Capturing the world Villeneuve and art director Gassner had imagined and lovingly built fell to leading cinematographer, Roger Deakins. Deakins had previously collaborated with Villeneuve on his films Prisoners and Sicario, but 2049 was on another level altogether. "I've never worked on a film with so many sets and different lighting patterns," said Deakins, who has shot more than 50 films during his long career. (He was heralded as "the pre-eminent cinematographer of our time" when he received the American Society of Cinematographers Lifetime Achievement Award in 2011.)

Deakins said 2049 presented a huge technical challenge, but the team behind the movie were committed to creating something truly outstanding, which did justice to its classic predecessor. With its dirty, rain-sodden, worn-out, neon-lit cyber-punk aesthetic, the first Blade Runner changed the visual tone of sci-fi forever.

"So many science fiction films look the same because effects are all done by rote," Deakins opined. "We were desperate to create our own world."

Villeneuve imagined that in the three decades since the original story, the world had only grown harsher. In order to depict scenery Villeneuve wished to look as brutal, stark and unforgiving as possible, Deakins took inspiration from such real-world sources as the smog-filled cityscape of Beijing and vast sandstorms in Saudi Arabia.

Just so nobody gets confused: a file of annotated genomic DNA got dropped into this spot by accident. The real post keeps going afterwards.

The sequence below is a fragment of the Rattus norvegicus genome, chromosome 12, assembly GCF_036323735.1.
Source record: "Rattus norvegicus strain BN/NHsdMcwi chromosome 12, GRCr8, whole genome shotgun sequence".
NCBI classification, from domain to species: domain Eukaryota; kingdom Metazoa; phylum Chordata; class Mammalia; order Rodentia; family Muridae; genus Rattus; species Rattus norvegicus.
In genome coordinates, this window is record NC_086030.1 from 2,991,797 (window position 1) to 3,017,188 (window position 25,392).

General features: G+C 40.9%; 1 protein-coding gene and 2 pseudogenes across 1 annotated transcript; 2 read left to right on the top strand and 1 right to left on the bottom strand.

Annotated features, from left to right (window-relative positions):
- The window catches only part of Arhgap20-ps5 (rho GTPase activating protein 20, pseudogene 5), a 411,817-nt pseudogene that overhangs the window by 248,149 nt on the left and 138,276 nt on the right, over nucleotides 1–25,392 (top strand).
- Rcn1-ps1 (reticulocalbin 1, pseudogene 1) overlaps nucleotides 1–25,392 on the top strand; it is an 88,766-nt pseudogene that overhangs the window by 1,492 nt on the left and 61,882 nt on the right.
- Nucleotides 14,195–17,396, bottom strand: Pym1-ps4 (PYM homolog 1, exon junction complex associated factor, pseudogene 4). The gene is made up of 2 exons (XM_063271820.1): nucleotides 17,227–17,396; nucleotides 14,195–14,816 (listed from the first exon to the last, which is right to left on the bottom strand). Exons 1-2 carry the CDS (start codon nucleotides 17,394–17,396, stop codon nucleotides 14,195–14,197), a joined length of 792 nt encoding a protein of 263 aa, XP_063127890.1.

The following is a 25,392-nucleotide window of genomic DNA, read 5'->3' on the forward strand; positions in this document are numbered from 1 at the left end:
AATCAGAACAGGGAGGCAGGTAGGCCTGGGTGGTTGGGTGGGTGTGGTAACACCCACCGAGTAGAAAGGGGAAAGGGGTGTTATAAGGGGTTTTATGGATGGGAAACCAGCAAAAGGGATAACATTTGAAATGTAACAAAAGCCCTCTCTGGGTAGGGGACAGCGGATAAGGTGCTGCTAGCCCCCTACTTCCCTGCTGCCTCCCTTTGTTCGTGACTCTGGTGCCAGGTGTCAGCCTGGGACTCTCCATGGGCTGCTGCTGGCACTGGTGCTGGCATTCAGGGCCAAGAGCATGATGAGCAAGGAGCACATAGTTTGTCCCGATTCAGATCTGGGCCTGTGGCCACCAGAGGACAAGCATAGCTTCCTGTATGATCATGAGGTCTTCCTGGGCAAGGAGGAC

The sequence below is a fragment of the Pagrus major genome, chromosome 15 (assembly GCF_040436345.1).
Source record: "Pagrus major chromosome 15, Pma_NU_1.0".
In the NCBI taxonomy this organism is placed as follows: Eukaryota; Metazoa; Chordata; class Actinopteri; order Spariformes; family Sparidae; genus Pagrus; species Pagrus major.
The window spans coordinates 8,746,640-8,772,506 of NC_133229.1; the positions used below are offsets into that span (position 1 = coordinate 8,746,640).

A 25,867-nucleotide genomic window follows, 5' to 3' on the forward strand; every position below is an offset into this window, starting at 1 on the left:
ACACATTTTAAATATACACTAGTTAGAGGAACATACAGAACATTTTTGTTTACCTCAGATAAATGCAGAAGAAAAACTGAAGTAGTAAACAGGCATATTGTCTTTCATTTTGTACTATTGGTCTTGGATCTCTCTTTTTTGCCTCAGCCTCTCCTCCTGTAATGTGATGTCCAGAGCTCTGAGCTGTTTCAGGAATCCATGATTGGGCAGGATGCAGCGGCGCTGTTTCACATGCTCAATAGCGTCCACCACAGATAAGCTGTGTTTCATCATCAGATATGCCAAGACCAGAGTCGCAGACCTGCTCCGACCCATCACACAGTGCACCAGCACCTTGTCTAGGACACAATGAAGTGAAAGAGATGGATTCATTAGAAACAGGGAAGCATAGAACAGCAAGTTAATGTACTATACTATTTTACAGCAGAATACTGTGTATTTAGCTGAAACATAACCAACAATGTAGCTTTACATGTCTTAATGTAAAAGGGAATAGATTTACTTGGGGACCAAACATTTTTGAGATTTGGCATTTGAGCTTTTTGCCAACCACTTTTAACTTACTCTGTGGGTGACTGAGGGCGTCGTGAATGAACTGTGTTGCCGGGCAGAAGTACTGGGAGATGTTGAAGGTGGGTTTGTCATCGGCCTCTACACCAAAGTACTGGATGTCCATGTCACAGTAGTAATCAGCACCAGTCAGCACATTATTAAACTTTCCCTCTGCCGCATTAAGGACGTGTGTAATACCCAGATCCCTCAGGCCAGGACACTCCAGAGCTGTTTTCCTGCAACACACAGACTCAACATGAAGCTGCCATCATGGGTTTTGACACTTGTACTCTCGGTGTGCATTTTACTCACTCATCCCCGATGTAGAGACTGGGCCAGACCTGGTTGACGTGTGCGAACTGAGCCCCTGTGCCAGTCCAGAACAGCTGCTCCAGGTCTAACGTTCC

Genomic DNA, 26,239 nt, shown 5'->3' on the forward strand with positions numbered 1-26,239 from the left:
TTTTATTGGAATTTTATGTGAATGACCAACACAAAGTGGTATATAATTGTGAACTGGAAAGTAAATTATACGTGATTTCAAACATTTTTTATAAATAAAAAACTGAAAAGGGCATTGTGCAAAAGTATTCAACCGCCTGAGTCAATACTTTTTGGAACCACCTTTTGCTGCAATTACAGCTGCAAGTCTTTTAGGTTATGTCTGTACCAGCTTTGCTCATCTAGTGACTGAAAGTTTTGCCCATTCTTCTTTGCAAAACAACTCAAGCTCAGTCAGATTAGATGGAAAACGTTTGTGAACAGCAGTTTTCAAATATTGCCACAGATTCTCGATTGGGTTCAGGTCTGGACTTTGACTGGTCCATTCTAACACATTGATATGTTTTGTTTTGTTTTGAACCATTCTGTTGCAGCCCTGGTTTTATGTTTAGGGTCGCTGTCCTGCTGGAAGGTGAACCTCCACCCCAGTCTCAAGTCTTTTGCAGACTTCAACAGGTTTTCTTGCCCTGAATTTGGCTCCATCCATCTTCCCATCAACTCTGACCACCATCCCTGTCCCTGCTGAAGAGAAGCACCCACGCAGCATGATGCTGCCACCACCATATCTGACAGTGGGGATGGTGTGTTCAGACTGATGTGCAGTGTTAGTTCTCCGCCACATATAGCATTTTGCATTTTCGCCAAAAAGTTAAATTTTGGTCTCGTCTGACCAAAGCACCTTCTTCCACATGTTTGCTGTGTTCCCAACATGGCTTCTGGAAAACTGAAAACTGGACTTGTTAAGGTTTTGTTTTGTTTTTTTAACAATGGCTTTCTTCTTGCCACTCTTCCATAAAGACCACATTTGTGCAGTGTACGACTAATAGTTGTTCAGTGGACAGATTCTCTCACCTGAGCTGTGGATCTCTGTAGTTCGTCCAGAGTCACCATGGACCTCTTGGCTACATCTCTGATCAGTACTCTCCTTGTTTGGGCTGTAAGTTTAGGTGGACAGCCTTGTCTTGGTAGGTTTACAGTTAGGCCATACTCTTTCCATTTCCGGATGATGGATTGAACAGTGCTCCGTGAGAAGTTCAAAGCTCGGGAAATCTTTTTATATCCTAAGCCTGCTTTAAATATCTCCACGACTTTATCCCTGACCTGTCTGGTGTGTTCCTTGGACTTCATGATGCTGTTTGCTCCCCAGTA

Blade Runner 2049 is a dark film, but the judicious, expert use of lighting was central to Deakins' cinematographic approach. (He's revealed that though this was a big budget movie, occasionally the lighting was quite lo-fi — everything from sophisticated computer-controlled lighting rigs to a simple bare bulb could be used, depending on the effect Deakins was going for.)

Like the later paintings of Rembrandt, light and colour are used to highlight focal points within scenes that are primarily shrouded in shadow. In both cases, what is ultimately illuminated is a masterpiece.